Private Correspondence and Academic Exercises

Private Correspondence and Academic Exercises

Private Correspondence and Academic Exercises

Private Correspondence and Academic Exercises

Excerpt

In 1674, the year of Milton's death, Brabazon Aylmer, a printer of Cornhill, sought permission of the authorities to publish the public and private correspondence of Milton. To the private correspondence there was no objection, but the public correspondence consisted of letters of State, composed by Milton on behalf of the Cromwellian government for despatch to the various courts of Europe. The time had not yet come when anything to do with Cromwell could be taken calmly, and permission to publish Milton's public correspondence was denied. Thereupon the printer solicited Milton for something to take its place. Milton discovered in his papers some of the Latin exercises or disputations he had composed at Cambridge to satisfy the requirements for his degrees. The printer accepted these and published them along with Milton's private letters in a duodecimo volume.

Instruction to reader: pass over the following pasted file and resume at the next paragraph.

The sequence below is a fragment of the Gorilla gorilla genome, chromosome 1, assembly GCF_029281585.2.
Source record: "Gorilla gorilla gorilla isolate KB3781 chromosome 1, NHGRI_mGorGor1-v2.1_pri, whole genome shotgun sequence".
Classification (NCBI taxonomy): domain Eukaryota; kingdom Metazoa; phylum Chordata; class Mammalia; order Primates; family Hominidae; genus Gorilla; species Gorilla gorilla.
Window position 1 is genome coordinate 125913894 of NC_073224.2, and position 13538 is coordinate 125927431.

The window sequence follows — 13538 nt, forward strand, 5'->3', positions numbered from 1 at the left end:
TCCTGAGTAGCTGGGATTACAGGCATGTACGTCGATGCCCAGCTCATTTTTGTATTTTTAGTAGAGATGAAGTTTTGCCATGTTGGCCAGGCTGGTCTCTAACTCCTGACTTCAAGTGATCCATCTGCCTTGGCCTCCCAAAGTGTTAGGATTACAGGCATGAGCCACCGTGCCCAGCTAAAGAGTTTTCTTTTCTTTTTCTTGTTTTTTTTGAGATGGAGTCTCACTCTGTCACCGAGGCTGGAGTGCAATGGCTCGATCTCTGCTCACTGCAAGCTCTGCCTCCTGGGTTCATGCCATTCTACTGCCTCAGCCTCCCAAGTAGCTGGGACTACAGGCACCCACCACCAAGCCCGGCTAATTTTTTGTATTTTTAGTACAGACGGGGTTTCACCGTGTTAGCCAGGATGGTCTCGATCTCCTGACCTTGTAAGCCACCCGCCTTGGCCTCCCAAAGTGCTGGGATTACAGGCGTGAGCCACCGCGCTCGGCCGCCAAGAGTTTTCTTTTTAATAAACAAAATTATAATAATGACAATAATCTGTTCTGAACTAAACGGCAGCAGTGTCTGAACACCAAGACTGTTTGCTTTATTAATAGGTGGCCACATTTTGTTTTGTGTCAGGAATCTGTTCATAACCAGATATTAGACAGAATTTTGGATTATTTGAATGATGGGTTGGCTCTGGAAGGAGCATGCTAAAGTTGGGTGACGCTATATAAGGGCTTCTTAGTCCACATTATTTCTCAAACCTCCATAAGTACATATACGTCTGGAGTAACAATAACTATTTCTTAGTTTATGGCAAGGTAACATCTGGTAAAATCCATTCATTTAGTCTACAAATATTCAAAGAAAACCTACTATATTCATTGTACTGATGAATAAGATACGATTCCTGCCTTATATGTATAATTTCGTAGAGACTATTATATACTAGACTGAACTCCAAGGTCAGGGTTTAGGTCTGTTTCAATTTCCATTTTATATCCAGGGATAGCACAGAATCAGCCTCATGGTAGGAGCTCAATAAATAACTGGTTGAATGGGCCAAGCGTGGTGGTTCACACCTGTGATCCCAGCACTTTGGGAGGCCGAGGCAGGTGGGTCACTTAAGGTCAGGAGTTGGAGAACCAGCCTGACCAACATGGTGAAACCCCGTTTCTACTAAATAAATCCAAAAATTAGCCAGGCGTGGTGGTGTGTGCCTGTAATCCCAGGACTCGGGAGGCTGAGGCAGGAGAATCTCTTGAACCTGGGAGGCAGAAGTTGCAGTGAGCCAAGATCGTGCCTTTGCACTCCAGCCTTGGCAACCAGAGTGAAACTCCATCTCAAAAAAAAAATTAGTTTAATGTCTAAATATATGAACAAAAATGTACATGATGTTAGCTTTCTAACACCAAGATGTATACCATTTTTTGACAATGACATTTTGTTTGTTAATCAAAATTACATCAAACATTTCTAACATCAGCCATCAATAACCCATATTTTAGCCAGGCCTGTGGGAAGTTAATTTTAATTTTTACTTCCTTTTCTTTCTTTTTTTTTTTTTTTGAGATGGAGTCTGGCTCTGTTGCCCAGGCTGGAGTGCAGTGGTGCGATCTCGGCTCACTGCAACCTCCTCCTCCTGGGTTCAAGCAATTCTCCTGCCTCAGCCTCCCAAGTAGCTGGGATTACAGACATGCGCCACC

This volume is the sole authority for the text of very nearly all the letters and of all the exercises. Besides being badly punctuated it contains not a few misprints, the most important of which are specified in the textual notes, but it is not more inaccurate than one would expect a printed Latin book dated 1674 to be. Subsequent editions have faithfully reproduced the original mistakes. Textually, therefore, it is the original edition only that counts.

2 MILTON'S PRIVATE CORRESPONDENCE

If the reader expects to find in Milton's letters the sort of thing that he finds in those of Howell or Lamb or Keats, he will be disappointed. He will also be misjudging Milton's intention. For Milton treated the . . .

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